Use this URL to cite or link to this record in EThOS: http://ethos.bl.uk/OrderDetails.do?uin=uk.bl.ethos.651714
Title: A genetic dissection of signal transduction pathways underlying the oxidative burst, cognate redox signalling, and establishment of systemic acquired resistance
Author: Grant, John J.
Awarding Body: University of Edinburgh
Current Institution: University of Edinburgh
Date of Award: 2000
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Abstract:
Recognition of avirulent microbial pathogens activates an oxidative burst, leading to the accumulation of reactive oxygen intermediates (ROIs), which are thought to integrate a diverse set of defence mechanisms resulting in the establishment of plant disease resistance. Two contrasting experimental strategies were devised to dissect genetic mechanisms governing these signal transduction pathways. Firstly, a novel transgenic Arabidopsis line containing a gstl::luc transgene was developed and employed to report the temporal and spatial dynamics of ROI accumulation and cognate redox signalling in response to attempted infection by avirulent strains of Pseudomonas syringae pv. tomato (Pst). Strong engagement of the oxidative burst was dependent on the presence of functional Pst hrpS and hrpA gene products. Experiments employing specific pharmacological agents suggested at least two distinct sources, including a NADPH oxidase and a peroxidase-type enzyme, contributed to the generation of redox cues. The analysis of gst1::luc gene expression in specific mutant backgrounds suggested engagement of the oxidative burst and cognate redox signalling functioned independently of ethylene, salicylic acid and methyl jasmonate in local RPM1 mediated resistance. In contrast, studies using a panel of specific protein kinase and phosphatase inhibitors revealed mitogen activated protein kinase kinase (MAPKK) activity was required for the activation of the ROI-regulated genes gstl and pall in response to redox cues. Thus the engagement of a redox signalling network dependent on MAPKK activity may contribute to the establishment of plant disease resistance and the development of cellular protectant mechanisms. Secondly, Activation Tagging was employed in conjunction with the reporter gene line Prla::luc, to uncover a mutant with constitutive defence gene expression. This mutant subsequently, named activated disease resistance 1 (adr1), was shown to have enhanced resistance to fungal and bacterial pathogens. adr1 mutants were also shown to have enhanced drought tolerance, and as such are believed to be the first plants engineered with elevated resistance to both disease and drought stress.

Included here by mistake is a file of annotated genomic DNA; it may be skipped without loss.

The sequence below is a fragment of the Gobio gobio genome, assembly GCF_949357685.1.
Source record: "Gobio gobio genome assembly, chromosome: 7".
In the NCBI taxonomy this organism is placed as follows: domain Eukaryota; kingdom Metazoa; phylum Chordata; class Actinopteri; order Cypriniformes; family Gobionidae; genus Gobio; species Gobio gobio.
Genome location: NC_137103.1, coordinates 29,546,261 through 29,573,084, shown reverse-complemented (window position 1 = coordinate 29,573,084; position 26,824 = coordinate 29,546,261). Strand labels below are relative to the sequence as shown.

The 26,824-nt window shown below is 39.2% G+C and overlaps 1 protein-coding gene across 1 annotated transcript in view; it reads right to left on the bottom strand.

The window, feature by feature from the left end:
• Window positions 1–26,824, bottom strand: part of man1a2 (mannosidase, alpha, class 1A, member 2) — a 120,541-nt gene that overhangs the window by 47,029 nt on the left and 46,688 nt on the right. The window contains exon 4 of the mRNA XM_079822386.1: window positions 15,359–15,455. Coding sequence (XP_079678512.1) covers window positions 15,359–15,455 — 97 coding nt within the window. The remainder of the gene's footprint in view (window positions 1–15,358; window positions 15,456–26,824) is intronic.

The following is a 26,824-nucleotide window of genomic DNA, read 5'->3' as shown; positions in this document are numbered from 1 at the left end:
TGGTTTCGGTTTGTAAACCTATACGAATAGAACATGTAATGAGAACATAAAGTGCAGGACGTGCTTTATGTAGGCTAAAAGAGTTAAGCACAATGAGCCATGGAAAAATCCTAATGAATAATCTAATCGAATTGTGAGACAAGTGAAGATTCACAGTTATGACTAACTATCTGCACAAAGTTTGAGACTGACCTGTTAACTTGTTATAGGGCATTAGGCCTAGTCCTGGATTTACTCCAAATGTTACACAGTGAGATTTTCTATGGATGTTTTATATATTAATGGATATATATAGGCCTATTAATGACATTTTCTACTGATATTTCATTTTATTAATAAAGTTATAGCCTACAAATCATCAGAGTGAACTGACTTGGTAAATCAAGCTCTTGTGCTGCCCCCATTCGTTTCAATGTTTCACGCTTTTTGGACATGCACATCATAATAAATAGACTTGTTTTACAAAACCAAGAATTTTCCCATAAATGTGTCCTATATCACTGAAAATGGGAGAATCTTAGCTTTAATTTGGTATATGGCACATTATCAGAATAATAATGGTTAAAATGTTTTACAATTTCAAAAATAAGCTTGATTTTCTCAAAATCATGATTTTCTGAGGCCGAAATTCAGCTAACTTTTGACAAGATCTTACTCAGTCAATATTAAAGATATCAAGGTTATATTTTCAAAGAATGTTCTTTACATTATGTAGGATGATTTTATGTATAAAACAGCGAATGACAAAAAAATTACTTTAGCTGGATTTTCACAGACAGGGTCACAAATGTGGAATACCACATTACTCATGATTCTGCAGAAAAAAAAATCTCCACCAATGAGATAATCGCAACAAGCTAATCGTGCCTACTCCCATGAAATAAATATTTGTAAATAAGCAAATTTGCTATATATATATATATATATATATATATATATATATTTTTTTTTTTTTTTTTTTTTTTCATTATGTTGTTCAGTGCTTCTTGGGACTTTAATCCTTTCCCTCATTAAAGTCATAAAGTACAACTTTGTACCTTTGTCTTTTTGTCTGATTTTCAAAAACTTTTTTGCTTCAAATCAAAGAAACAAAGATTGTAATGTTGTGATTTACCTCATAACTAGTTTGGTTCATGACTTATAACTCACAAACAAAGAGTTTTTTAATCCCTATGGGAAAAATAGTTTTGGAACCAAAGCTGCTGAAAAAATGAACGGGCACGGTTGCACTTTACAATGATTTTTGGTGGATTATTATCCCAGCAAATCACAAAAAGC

Supervisor: Not available Sponsor: Not available
Qualification Name: Thesis (Ph.D.) Qualification Level: Doctoral
EThOS ID: uk.bl.ethos.651714  DOI: Not available
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